The police surround Vargas' house as Elle goes to the door to knock. When no one answers the door, the police break in but find no sign of Vargas. Elle approaches the gray haired woman sitting in front of the television, but she doesn't respond. Elle turns the chair around, and finds it is the corpse of Vargas' mother, and around her neck are the necklaces he'd stolen from his victims. On the opposite wall are copies of the employee pictures of all of his rape victims.

That evening, two elderly women leaving church urge each other to remember to lock their doors.

The only way to catch Vargas is to examine his victims and try to figure out why he chooses them. Deputy Borquez has listed all of the rape victim's names on another chalkboard, and, as he moves it through the squad room, Capt. Navarro notices something. The maiden name of one of the rape victims is the same as one of the murder victims' last names. Gideon and the team sees the patterns – he's killing the mothers of the women he'd raped, and he's doing it in the same order. The next rape victim in line is Milagros Villanueva – the killer is after her mother.

It's after dark when the police arrive at Nina Villanueva's house. They burst in and find signs of a struggle and a trail of blood on the floor. Elle and Morgan follow the trail out the back door where an elderly woman lies face down in the dirt. Morgan yells for the rest of the team and flips over the body, only to find it is Pablo Vargas in women's clothing. Vargas is coughing up blood, and has a large blood stain over his groin. From the darkness, Milagros leads a group of rape victims into the light. They carry make-shift weapons, but drop them at their feet when they see the police. Milagros holds a bloody knife. "He pretended to be a woman. Now he doesn't have to pretend."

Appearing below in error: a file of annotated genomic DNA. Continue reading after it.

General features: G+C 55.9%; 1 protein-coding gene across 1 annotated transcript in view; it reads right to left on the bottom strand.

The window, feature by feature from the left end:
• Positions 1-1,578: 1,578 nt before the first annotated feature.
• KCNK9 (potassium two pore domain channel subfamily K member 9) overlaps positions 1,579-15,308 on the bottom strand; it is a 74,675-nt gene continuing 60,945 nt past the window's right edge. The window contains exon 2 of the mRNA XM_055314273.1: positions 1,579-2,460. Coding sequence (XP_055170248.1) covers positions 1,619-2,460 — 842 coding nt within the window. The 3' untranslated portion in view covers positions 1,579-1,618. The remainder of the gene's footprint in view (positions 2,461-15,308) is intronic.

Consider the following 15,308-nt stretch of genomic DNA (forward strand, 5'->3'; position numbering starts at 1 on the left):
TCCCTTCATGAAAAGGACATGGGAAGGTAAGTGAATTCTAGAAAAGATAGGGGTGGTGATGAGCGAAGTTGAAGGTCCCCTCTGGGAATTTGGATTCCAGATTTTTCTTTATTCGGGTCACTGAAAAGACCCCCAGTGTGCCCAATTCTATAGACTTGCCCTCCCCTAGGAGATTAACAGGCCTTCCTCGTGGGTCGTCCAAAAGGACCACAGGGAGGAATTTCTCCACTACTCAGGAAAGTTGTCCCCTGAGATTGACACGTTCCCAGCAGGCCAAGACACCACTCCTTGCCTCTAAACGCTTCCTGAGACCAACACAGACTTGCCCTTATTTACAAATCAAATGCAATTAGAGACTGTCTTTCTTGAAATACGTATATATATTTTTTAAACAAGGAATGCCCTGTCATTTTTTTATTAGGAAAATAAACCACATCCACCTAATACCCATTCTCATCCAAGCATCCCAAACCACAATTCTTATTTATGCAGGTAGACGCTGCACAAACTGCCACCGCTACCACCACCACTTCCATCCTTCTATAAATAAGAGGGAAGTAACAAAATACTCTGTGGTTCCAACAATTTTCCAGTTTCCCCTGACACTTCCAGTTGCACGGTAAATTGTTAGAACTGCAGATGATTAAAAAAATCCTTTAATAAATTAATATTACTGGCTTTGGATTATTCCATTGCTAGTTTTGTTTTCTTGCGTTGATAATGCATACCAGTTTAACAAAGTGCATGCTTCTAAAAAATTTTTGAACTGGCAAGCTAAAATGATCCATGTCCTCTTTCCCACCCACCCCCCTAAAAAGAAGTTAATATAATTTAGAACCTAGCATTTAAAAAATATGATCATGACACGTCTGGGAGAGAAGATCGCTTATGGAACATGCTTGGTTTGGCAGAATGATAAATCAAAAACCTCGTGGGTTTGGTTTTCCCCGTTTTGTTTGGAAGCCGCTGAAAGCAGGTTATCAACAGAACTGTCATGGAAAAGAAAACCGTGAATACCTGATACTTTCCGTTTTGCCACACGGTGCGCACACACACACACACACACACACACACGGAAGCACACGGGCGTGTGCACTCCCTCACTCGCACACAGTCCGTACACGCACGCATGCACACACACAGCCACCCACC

The District Attorney General speaks to the women at the police station, placing an encouraging hand on one's shoulder. These women won't be charged with any crime, she tells Capt. Navarro, as they were only defending their homes. He quotes a Mexican proverb, and she agrees. As the BAU takes their leave of Capt. Navarro, he thanks them, and Hotchner's voice translates the proverb: "The house does not rest upon the ground, but upon a woman."